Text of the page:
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Corn Diseases

All Corn Diseases Content

aerial view of South Dakota farm and surrounding land


During the growing season, SDSU Extension provides weekly production recommendations.

corn field with sunrise in the background


Nearly one out of every three dollars generated by South Dakota agriculture starts in a corn field. Two of every three rows of corn become ethanol.

Three corn cobs with common ear rots. From left: Fusarium ear rot, Gibberella ear and Diplodia ear rot.

Scout for Corn Ear Rots

Several corn fields scouted in northeastern South Dakota counties were found with ear rots. Ear rots were mostly prevalent in areas that experienced hailstorms in the recent past. Ear rots in corn are caused by a few fungal pathogens, and which ear rot develops depends on the weather conditions.

Tan-gray Goss’s bacterial blight lesions were observed in scouted corn fields.

Goss's Bacterial Wilt and Leaf Blight of Corn

Fact sheet for identifying Goss’s bacterial wilt and leaf blight of corn, also known
as bacterial leaf freckles and wilt.

Young farmer examining soybean plants n a field at sunset.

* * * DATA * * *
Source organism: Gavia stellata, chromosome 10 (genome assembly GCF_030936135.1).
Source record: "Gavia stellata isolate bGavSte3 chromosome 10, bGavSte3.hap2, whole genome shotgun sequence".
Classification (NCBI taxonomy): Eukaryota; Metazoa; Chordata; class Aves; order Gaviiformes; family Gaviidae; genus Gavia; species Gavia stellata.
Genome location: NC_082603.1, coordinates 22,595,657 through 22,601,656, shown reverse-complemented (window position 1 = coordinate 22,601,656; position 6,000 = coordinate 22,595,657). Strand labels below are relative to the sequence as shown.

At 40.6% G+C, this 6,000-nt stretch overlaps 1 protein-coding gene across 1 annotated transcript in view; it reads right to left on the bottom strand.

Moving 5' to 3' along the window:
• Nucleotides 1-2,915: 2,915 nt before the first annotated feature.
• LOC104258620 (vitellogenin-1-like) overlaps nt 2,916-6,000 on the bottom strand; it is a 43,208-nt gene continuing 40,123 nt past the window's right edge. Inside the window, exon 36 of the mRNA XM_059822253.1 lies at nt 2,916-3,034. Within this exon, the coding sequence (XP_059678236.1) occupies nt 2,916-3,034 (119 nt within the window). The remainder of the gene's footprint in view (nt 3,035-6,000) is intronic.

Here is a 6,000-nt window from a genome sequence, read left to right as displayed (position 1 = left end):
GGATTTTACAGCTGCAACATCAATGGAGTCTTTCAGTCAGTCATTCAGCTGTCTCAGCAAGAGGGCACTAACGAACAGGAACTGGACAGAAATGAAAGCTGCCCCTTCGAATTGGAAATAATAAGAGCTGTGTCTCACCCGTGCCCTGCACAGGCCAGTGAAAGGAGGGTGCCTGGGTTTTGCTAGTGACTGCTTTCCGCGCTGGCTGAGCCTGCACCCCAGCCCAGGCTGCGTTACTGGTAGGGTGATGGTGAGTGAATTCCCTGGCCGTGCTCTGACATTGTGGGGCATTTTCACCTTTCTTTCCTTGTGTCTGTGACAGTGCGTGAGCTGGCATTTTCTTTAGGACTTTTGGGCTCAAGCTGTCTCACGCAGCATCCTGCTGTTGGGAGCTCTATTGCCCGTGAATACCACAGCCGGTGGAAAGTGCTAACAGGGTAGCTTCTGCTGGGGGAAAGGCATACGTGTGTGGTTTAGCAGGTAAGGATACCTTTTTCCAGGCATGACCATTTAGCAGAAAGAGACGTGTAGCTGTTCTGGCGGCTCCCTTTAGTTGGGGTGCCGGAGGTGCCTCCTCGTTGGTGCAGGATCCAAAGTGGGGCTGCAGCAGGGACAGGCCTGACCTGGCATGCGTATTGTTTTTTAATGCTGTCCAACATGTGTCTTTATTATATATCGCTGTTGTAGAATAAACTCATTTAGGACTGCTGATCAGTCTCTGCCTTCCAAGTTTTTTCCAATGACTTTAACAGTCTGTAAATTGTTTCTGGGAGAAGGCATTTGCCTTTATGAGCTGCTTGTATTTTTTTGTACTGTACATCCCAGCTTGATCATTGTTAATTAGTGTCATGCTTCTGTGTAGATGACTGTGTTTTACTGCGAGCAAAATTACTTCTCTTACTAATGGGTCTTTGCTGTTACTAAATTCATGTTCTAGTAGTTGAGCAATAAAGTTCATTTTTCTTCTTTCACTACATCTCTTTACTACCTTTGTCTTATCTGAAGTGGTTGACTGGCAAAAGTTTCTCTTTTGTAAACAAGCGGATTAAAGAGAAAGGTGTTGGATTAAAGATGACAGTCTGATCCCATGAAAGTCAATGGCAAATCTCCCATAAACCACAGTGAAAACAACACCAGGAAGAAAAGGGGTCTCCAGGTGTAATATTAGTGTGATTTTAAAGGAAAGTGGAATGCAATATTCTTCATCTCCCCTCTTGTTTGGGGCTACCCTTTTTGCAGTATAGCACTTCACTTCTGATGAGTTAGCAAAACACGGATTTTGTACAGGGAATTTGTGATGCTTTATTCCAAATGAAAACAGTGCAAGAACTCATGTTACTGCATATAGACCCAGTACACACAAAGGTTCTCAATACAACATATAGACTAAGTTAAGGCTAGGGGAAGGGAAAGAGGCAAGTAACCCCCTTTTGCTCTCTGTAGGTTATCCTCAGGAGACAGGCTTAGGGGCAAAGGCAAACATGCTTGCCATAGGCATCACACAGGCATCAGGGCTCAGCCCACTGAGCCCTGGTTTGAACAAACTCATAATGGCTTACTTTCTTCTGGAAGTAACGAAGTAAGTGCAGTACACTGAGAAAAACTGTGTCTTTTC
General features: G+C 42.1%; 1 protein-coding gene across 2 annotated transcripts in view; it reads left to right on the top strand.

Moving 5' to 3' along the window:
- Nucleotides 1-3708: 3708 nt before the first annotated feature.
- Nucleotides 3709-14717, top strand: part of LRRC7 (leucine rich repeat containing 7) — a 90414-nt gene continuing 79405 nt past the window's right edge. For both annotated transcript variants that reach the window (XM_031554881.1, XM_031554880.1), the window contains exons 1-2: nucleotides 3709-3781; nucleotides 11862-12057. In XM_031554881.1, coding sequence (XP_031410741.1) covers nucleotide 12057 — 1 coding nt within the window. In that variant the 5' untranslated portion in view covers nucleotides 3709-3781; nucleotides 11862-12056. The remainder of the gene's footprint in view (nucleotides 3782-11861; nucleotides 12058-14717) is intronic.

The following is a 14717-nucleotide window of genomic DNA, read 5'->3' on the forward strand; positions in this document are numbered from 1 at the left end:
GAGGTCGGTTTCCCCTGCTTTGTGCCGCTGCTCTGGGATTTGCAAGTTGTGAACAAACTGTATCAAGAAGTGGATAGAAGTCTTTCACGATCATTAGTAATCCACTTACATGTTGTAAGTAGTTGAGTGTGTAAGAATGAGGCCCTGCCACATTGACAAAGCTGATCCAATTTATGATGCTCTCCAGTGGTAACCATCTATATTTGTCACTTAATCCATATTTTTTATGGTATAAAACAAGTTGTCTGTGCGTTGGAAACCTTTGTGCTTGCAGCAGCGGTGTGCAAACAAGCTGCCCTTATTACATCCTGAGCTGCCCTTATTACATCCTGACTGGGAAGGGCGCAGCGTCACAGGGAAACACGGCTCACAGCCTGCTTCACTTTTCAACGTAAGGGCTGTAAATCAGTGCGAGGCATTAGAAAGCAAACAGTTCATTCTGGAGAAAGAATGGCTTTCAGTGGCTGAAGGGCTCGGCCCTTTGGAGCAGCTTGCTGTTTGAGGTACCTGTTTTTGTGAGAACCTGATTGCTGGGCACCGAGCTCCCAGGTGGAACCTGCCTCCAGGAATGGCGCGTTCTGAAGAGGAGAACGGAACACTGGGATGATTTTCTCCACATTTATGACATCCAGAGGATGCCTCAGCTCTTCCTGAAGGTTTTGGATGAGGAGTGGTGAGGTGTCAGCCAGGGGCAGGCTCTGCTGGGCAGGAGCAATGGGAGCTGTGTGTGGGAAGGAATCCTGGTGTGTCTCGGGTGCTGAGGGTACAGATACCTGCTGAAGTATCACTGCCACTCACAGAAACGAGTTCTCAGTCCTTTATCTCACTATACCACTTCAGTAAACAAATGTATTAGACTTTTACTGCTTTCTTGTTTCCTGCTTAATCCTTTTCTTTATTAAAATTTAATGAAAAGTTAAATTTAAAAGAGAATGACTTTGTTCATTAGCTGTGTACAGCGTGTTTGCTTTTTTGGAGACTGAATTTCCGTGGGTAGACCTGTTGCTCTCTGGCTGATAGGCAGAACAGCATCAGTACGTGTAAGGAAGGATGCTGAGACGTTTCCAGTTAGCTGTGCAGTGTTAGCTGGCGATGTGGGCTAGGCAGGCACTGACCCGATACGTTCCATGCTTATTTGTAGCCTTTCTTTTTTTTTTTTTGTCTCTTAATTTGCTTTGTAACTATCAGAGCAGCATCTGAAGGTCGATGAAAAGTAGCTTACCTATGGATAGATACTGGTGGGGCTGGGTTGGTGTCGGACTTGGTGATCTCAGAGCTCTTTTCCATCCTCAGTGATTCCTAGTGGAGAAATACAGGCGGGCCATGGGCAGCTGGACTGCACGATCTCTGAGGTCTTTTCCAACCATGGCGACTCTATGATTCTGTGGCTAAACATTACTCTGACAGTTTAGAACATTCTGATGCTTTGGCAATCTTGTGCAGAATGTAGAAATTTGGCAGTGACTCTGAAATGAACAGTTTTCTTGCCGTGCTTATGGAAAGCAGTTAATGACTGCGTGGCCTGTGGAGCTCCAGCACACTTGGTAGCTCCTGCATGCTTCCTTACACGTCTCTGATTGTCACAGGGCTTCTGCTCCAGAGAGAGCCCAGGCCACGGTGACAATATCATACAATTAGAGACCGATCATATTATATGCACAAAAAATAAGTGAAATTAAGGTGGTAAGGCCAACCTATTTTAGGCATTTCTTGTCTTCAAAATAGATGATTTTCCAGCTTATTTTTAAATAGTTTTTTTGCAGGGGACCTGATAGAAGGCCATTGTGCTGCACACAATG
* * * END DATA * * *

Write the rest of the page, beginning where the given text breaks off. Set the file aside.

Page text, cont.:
Be Aware of Fungicide Resistance in Field Crops

A few soybean and corn fields have received or will be receiving a fungicide application this season. We recommend scouting fields treated with fungicides to determine if diseases are controlled as expected or if there are signs of reduced sensitivity.

Left: A corn ear showing Gibberella ear rot symptoms. Right: A prematurely dried corn stalk split to reveal pith disintegration due to stalk rot.

Corn Ear Rots and Stalk Rots: The Last Issues To Check for in Corn Before Combining

Before combining corn, it is recommended to scout your field for corn ear rots and stalk rots. It is important to scout corn fields for these two issues in order to make timely decisions on corn combining.

Tan-gray Goss’s bacterial blight lesions were observed in scouted corn fields.

Goss’s Bacterial Wilt and Blight Developing

While out scouting corn fields (the week of August 11, 2020) Goss’s bacterial wilt and blight was found starting to develop in a number of fields.

Green corn plant with abnormal tassel growth.

Crazy Top Disease Developing in Corn

Crazy top disease was observed in a few fields in the Southeast counties in the state. This disease develops in corn that is flooded or under full water saturation when corn has not reached the four-to-five leaf stage.

Three corn diseases. From left: Southern Rust, Bacterial Leaf Streak, and Eyespot.

Southern Rust, Bacterial Leaf Streak, and Eyespot Are Developing in Corn

Southern rust was found in Yankton County, bacterial leaf streak was found in Brule County, and eyespot was found in several fields and counties the week of July 27, 2020.

A mostly green corn leaf that is in brown to yellow markings caused by southern rust.

Is a Fungicide Applied at Tasseling Profitable in Corn?

Corn is currently at tasseling/silking across the state. This is usually the growth stage when a fungicide is applied to control fungal diseases.